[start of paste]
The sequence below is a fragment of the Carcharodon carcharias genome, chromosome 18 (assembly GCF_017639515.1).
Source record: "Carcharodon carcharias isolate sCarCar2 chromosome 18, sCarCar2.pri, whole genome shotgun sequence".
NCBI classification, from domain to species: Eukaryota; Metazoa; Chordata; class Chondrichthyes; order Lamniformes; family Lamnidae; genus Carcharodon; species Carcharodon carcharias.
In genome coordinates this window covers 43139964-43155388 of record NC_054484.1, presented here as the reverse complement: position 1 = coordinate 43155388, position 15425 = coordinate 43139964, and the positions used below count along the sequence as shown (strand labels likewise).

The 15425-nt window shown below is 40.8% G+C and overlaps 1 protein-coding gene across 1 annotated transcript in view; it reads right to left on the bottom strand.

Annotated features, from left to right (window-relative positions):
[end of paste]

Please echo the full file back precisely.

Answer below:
The sequence below is a fragment of the Carcharodon carcharias genome, chromosome 18 (assembly GCF_017639515.1).
Source record: "Carcharodon carcharias isolate sCarCar2 chromosome 18, sCarCar2.pri, whole genome shotgun sequence".
NCBI classification, from domain to species: Eukaryota; Metazoa; Chordata; class Chondrichthyes; order Lamniformes; family Lamnidae; genus Carcharodon; species Carcharodon carcharias.
In genome coordinates this window covers 43139964-43155388 of record NC_054484.1, presented here as the reverse complement: position 1 = coordinate 43155388, position 15425 = coordinate 43139964, and the positions used below count along the sequence as shown (strand labels likewise).

The 15425-nt window shown below is 40.8% G+C and overlaps 1 protein-coding gene across 1 annotated transcript in view; it reads right to left on the bottom strand.

Annotated features, from left to right (window-relative positions):